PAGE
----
Typically, these stakeholders include IT (technology), Advertising (creative talent), Merchants (products), CRM/Marketing (data) and Finance (measurement). It’s also often a good idea to include Operations since they heavily influence the customer experience. Where possible, align or map your efforts to the business and financial metrics of the stakeholders to build their support.

The next step is to identify individual executives who are ready to commit to ongoing testing. Use your comprehensive list of metrics to select three to six that these stakeholders have in common and that you believe you can impact with your marketing and advertising efforts. Understand the current baseline and temper expectations by providing low- and high-range pro formas based on the testing scenarios.

Step 3: Planning and Process

Identification and mapping of existing processes, timelines and impacted resources can be conducted concurrently with building a business plan. But it’s best to have the business case fairly developed and your advocates in line before impacting other departments’ processes and planning.

For example, if Advertising is responsible for creative development, any retail advertising or marketing testing that involves creative assets requires that the creative team be on board. While one-offs may squeak through, in the long-term the timelines and associated processes of this part of the initiative must be documented and changes approved, which will likely require stakeholder support.

At the very least you can start with your own area. If your existing processes aren’t documented or the paperwork is outdated, create an internal team to update the flow and document each touchpoint. Develop a consistent methodology, such as swim lanes, that can be used as examples for other areas.

Step 4: Advocacy

You will never achieve a cultural change and retail marketing optimization without internal support. And the higher the support, the faster the vision will become reality. Look for a senior executive who can ensure that your retail marketing testing efforts — and the insights you gain — are reaching the C-suite.

Build an Environment of Trust

A core part of building advocacy is creating an environment of trust. Results must be believed. Ensure that the metrics and methodology have been reviewed by Finance. And share the failures in addition to the successes.

Failures in the testing methodology show why an infrastructure, including processes, is needed. Or, if the “results” failed, it helps reinforce why testing and making informed decisions is critical. The test should still be perceived as a success even if the results aren’t as expected.

Develop a Single Source of Truth

Create an accessible and visible roadmap or master plan. Keep all your retail marketing testing and retail marketing optimization data in a single source. This includes test plans, business justification and results. Make it easy to find and encourage your colleagues to interact with the plan.

Create testing templates, using the same metrics and a consistent methodology. Include the executive summary, test design, results, recommendations and next steps (always include next steps!) in every report.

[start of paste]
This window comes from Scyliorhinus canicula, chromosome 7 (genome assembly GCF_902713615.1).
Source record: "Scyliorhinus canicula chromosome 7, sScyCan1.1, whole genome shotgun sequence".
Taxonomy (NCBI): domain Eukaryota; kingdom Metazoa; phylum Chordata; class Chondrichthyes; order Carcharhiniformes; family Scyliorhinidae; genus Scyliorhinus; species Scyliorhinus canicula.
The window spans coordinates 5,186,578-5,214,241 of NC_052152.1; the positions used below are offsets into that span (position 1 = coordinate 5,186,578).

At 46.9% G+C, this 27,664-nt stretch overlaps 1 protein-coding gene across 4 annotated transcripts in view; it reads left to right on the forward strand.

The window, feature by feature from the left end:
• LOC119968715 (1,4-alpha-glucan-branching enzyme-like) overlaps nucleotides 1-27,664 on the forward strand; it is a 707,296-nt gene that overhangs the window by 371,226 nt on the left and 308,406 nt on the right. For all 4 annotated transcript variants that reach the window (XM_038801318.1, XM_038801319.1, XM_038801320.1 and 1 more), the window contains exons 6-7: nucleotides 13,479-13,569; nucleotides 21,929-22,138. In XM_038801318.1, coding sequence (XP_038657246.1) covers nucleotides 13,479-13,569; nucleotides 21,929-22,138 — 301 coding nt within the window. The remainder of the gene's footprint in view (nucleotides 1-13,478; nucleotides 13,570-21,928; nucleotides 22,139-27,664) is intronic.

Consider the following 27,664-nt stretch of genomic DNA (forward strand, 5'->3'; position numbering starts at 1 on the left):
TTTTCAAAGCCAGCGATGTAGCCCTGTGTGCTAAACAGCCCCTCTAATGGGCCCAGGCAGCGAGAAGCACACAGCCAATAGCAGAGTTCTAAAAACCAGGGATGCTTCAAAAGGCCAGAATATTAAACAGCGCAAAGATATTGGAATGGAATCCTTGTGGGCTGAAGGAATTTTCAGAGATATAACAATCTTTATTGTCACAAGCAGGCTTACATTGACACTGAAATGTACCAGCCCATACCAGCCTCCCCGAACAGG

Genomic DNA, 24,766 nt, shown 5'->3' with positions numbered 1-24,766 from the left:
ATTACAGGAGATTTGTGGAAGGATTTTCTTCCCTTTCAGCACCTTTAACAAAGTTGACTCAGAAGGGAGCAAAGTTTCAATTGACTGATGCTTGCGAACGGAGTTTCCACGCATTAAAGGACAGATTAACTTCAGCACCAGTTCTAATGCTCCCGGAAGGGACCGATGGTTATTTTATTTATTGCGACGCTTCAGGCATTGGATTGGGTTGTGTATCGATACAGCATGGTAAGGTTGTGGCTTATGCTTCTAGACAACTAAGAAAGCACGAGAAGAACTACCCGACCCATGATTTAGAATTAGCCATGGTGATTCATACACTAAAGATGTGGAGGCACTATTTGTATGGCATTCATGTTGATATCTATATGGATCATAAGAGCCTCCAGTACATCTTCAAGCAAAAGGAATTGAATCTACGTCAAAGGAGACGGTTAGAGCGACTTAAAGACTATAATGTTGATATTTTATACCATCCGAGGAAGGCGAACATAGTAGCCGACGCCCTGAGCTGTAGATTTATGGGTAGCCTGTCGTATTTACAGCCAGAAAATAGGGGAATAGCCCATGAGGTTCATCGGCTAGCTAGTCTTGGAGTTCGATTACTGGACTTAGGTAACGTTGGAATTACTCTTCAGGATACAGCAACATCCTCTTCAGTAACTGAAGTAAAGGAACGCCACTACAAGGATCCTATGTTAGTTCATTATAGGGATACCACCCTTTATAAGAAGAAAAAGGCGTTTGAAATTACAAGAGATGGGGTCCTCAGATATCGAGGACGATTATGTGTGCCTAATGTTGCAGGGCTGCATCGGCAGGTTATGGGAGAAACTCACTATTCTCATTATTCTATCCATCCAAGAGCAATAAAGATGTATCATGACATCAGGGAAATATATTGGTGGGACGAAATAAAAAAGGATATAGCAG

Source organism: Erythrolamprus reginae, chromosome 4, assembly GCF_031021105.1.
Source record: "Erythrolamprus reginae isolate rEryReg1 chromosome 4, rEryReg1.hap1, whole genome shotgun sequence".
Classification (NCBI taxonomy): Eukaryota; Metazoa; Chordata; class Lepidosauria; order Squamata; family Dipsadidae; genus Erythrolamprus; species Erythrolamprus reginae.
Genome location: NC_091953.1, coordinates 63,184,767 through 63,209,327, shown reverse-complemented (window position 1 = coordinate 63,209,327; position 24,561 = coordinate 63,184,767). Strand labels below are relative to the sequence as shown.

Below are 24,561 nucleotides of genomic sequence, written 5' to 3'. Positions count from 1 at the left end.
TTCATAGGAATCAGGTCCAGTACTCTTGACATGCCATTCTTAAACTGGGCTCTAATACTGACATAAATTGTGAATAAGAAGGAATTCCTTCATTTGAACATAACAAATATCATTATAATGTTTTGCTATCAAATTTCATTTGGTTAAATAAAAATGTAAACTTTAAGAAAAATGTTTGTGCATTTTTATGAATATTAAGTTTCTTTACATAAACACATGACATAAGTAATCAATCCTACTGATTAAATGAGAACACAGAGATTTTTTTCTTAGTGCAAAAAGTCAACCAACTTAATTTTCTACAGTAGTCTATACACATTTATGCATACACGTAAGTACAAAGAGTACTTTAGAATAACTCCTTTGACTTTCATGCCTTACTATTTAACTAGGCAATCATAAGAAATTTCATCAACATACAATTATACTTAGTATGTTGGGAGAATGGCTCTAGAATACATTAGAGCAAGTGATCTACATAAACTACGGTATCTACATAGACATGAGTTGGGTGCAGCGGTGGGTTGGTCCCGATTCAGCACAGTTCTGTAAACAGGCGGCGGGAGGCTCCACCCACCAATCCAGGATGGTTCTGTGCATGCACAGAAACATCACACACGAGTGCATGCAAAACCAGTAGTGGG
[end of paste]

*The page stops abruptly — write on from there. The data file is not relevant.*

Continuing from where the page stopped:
Quick Wins for Retail Marketing Optimization

Leveraging small steps to build your case for a retail marketing testing culture requires discipline within your group, and you may need to call in some favors to get things flowing. But first, look for existing projects that have established benchmarks — both internal and external. Typically, email and social media are low-hanging fruit.

Then use the steps outlined below to build your short-term wins to support your long-term vision of retail marketing optimization:

  1. Use industry metrics and case studies to show where you may be lagging or only average compared to your competitors. Then outline the potential impact that retail advertising and marketing testing can have on your targeted metrics.
  2. Look for testing opportunities in the part of the marketing process that you own. For example, if you are responsible for selecting the target groups, look for new segmentation strategies. Or look at potential efficiencies by narrowing down your selections.
  3. Share retail marketing analysis and results with your colleagues.
  4. Always share the objective, methodology and results on both the actual test and a potential rollout of the strategy.
  5. Tie your retail marketing measurement results to upstream metrics to help the executive stakeholders see the impact on their goals (improved inventory turn, increased dollar per square foot, enhanced customer experience resulting in improved CSAT, etc.).
  6. Set up a calendar in advance and work back to when artwork/assets will be needed. Give realistic timelines to your colleagues in other departments who are impacted.

First Steps to Ongoing Success with Retail Marketing Optimization and Testing

By tackling the steps outlined above, you’ll be well on your way to instituting a cultural shift that embraces the retail marketing optimization and testing methodology. And that will put you on track to evolve your organization’s success long into the future.

How can CCG help you institute a retail marketing testing, measurement and optimization mindset in your company? From building your business case to developing testing strategies and analyzing results, review the capabilities and services that our retail marketing experts can leverage to build your company’s success. For a one-on-one discussion, schedule a consultation or call us at 303.986.3000.

Lane Ware

Author Lane Ware

Lane is CCG’s former senior vice president, consulting & account services, and currently sits on the CCG Board of Directors. She combines strategic expertise and experience in multiple industries with implementation and project-management skills. Her involvement in projects has ranged from building loyalty programs from the ground up to implementing long-range CRM initiatives to refining existing strategies.

More posts by Lane Ware